Series of photographs. Pigment prints 28 x 21 cm, framed. 2011

April 14 to June 25, 2011 / Galerie Clages, Cologne

A series of photographs lines the wall of the gallery, catching the viewer’s eye through the gallery window. With its installative setting consisting of two tripods and a photo backdrop made of flowing, hand-painted fabric, the center of the gallery – defined with a light, PVC faux marble floor – reminds us of a phototographer’s studio that feels as timeless as it does removed from time. There is a space between the chrome metal case on the right of the set and a faux rock made of painted fiberglass to the left. It seems just large enough to have a latent pull on us viewers, subtly compelling us to assume certain poses on set: be it an impromptu lean against the cabinet or reclining on the rock for a casual rest.

Set Smoke gives the precise impression of a photo set, both in material and appearance. But instead of the expected protagonists, Anne Pöhlmann shows highly aesthetic, small-format photographs of various object arrangements. Intriguingly, and with brilliant lighting effects, she places accessories associated with femininity – perfume bottles, jewelry, lipstick, mirror – with elements such as dice, slide frames and stationery. These pigment prints on thin, fine art paper take on a narrative, almost cinematic character; like in Do the Don’ts, for example, where a looped strand of pearls, sunglasses and a cigarette on hotel stationery, placed in front of a gray background, recall the casually discarded props of a 1950s film diva. Other arrangements – for her or Mehr als alle Worte (More than words) for example – show a strict, classic arrangement of her objects on mirrors. As such, the long comb of the former also reminds us of the role of the knife in historical still-lifes, the latter of the bluish hues of color films or photographs. With an aesthetic that hovers between photography and the cinematic, these miniature sets, with their caricatured themes derived from fashion photography, also possess an inherent absurdity and humor.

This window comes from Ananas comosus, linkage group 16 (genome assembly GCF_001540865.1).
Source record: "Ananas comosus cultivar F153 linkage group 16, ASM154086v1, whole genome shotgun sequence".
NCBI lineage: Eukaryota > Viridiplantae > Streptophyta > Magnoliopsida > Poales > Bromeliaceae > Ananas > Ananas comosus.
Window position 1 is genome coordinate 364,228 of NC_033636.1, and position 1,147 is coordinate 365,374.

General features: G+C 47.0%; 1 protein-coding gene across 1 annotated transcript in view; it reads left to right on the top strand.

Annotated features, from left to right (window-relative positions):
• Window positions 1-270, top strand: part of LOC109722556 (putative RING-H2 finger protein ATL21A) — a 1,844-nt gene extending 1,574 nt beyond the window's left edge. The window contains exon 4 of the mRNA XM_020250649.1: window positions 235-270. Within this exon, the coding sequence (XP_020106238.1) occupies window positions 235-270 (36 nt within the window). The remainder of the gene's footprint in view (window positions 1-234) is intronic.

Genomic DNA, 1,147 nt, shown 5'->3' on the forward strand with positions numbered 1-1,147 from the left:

For her third solo exhibition at Clages, Anne Pöhlmann combines various aspects of her artistic work – a practice that appropriates the perception of stereotypes and the visual conventions of genres such as fashion or the photographer’s studio –, and arranges these with either found material (in this case the props and the titles of the photographs, the latter are taken from advertisements) or, more recently, with her own photographs. On the one hand the work absorbs these clichés, as we see in the titles’ promotional rhetoric; on the other hand the film sets or photographic motifs break away from convention in their aesthetic exaggeration, becoming unique, hyper-realistic compositions. The cinematic moment plays a role once again – just as it did in the Sequels from Pöhlmann’s 2007 solo exhibition – albeit a less obvious one: as we move around the set, the photographs alternately appear or disappear from view…

Lillian Haberer



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